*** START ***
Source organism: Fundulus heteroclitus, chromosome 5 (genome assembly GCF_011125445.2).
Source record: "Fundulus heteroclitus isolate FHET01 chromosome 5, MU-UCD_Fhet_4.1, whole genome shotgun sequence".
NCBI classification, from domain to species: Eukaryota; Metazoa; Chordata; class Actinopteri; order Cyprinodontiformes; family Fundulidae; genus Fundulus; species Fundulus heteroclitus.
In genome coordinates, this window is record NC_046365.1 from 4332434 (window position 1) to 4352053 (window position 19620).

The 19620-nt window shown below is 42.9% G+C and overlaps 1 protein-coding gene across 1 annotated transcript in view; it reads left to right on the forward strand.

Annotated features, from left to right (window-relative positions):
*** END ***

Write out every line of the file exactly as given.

Source organism: Fundulus heteroclitus, chromosome 5 (genome assembly GCF_011125445.2).
Source record: "Fundulus heteroclitus isolate FHET01 chromosome 5, MU-UCD_Fhet_4.1, whole genome shotgun sequence".
NCBI classification, from domain to species: Eukaryota; Metazoa; Chordata; class Actinopteri; order Cyprinodontiformes; family Fundulidae; genus Fundulus; species Fundulus heteroclitus.
In genome coordinates, this window is record NC_046365.1 from 4332434 (window position 1) to 4352053 (window position 19620).

The 19620-nt window shown below is 42.9% G+C and overlaps 1 protein-coding gene across 1 annotated transcript in view; it reads left to right on the forward strand.

Annotated features, from left to right (window-relative positions):